Hart Hanson wrote for Canadian television before moving to Los Angeles, where he worked on various TV programs before creating the series Bones, the longest-running scripted hour-long series on the FOX network. The Driver is his first novel. Hart joins Signature to share his experiences in becoming a novelist after working in TV.
The first thing TV taught me about writing novels is that I’m a credit-stealer and a fraud.
The scriptwriter types “hipster” after a character name and a strike-team of gifted professionals bursts into action; Director, Casting, Wardrobe, Make-Up, and Hair all present you with concrete examples of what makes a “hipster” and then you get all the credit.
Write a book and you are on your own. In a book you have to provide your own telling details. It’s exhausting. But that’s not the end of it.
Write stanky dialogue in a book and no actor is there to read it out loud for you in an accusatory tone. Similarly, if a book writer sets a dramatic confrontation in a clichéd location, no Cinematographer lets you know that he or she is unlikely to be able to “bring anything new to the tableau”. (That’s a kinder way of saying that you’ve written something hackneyed, cliché, and boring…)
The scriptwriter types “they fight” and the Stunt Coordinator, Director, and Actors work for hours to choreograph a heart-pounding physical confrontation. The same goes for when you type “they make love” (minus Stunts unless, y’know, your characters are making love atop a runaway train filled with explosives.)
Luckily, after years of writing TV scripts, I started to internalize many of those voices even before putting out a first draft. In fact, it’s now gotten to the point where I hear my favorites – the pros I worked with over a number of seasons – while thoughts are still tumbling inside my head, before I even hit the keyboard.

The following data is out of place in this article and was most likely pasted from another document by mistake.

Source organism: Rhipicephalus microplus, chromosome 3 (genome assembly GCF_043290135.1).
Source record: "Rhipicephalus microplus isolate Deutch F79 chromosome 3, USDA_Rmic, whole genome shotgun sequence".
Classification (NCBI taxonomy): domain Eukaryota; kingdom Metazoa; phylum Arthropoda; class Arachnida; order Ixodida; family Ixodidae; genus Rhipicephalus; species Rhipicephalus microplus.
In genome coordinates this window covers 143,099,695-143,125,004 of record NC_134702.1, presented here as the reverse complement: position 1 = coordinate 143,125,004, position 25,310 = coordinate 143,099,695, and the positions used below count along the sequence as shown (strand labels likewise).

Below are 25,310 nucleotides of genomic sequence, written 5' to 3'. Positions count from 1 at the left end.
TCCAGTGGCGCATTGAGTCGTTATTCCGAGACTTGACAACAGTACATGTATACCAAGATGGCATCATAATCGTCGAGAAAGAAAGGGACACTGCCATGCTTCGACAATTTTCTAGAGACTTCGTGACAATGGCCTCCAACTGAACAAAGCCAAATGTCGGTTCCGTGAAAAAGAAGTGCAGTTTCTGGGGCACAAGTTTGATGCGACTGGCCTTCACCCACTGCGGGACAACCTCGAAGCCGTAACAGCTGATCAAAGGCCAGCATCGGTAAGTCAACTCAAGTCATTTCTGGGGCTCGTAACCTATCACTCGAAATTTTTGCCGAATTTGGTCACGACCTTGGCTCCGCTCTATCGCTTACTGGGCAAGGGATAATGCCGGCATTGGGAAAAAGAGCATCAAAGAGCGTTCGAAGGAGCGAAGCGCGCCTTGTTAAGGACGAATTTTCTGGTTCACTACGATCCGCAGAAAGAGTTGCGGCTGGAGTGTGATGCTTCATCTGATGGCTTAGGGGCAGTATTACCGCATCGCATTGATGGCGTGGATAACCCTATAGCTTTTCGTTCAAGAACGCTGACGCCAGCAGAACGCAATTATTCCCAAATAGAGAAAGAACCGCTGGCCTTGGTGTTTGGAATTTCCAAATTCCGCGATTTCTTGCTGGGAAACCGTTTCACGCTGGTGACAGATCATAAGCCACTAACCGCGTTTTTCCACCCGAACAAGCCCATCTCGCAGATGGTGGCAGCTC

“I know you did hours of research on this,” mutters a director I respect, “but that doesn’t necessarily make it interesting.”
These helpful coach-voices in my head might explain why the protagonist of my book, The Driver, is guided by helpful ghost-voices in his head.
My favorite casting director reminds me to define character elements. Directors nag me to move the camera – which, in prose, translates into the avoidance of non-static scenes. Production Designers demand colors, shapes, dimensions, and atmosphere. Editors urge pacing and point of view. Props and Set-Dec insist that clues and red-herrings must be placed artfully, in a manner which is memorable to the reader without blowing the big reveal.
Makeup Artists poke at open wounds. (I’m not being metaphorical – Makeup Artists know enough about crafting realistic trauma wounds to make you barf. Don’t even get me started on burns.)
Technical Advisors list facts about cars and guns, cops, the military, money-laundering, the law, and parrots. (Yes, there are parrots in the book.) Composers expand upon the underlying emotions of a scene.
Script Supervisors point out continuity errors. Executives prompt consideration of diversity and marketability.
Assistant Directors – those martinets of the stage, those schedulers, those deadline-enforcers – whisper about how much material must be generated each day to remain on schedule.
You know what my professional years as a scriptwriter didn’t help with?
Turns out, for obvious reasons, nobody cares about smells in a TV script. Perhaps that’s why I wrote The Driver in first person: so that the narrator could comment on smell when it was appropriate.
There was another reason I chose first person. Scripts are written in present tense and after decades of writing that way it was extremely difficult for me to switch to the past-tense. An observant reader might notice that I begin every chapter in The Driver in the present tense before switching to the past tense.
It was intended as a kind of sacrifice or appeasement to the Script Gods in the hope they wouldn’t smite me dead for switching religions.
I guess whether that worked or not is up to the reader….